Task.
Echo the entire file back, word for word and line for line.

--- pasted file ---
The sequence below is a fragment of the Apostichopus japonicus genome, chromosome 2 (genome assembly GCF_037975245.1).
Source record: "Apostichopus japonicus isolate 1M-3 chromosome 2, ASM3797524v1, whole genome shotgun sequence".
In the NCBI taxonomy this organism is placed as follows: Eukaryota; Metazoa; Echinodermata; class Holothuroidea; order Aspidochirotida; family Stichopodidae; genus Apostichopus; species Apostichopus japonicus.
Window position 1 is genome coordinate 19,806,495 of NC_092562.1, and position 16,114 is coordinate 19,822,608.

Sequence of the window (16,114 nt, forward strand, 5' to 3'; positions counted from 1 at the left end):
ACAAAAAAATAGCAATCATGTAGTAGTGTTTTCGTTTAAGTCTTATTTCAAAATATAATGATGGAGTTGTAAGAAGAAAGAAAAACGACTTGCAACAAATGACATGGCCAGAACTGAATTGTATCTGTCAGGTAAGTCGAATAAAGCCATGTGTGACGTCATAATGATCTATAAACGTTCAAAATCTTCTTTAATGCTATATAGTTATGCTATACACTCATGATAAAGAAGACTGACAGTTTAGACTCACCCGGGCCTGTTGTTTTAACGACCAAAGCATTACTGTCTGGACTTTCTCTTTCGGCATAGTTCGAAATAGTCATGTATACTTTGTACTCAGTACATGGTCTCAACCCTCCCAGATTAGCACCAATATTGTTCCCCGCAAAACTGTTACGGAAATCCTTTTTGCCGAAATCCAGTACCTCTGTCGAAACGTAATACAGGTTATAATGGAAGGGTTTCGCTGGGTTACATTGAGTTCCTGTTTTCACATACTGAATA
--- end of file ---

The sequence below is a fragment of the Apostichopus japonicus genome, chromosome 2 (genome assembly GCF_037975245.1).
Source record: "Apostichopus japonicus isolate 1M-3 chromosome 2, ASM3797524v1, whole genome shotgun sequence".
In the NCBI taxonomy this organism is placed as follows: Eukaryota; Metazoa; Echinodermata; class Holothuroidea; order Aspidochirotida; family Stichopodidae; genus Apostichopus; species Apostichopus japonicus.
Window position 1 is genome coordinate 19,806,495 of NC_092562.1, and position 16,114 is coordinate 19,822,608.

Sequence of the window (16,114 nt, forward strand, 5' to 3'; positions counted from 1 at the left end):
ACAAAAAAATAGCAATCATGTAGTAGTGTTTTCGTTTAAGTCTTATTTCAAAATATAATGATGGAGTTGTAAGAAGAAAGAAAAACGACTTGCAACAAATGACATGGCCAGAACTGAATTGTATCTGTCAGGTAAGTCGAATAAAGCCATGTGTGACGTCATAATGATCTATAAACGTTCAAAATCTTCTTTAATGCTATATAGTTATGCTATACACTCATGATAAAGAAGACTGACAGTTTAGACTCACCCGGGCCTGTTGTTTTAACGACCAAAGCATTACTGTCTGGACTTTCTCTTTCGGCATAGTTCGAAATAGTCATGTATACTTTGTACTCAGTACATGGTCTCAACCCTCCCAGATTAGCACCAATATTGTTCCCCGCAAAACTGTTACGGAAATCCTTTTTGCCGAAATCCAGTACCTCTGTCGAAACGTAATACAGGTTATAATGGAAGGGTTTCGCTGGGTTACATTGAGTTCCTGTTTTCACATACTGAATA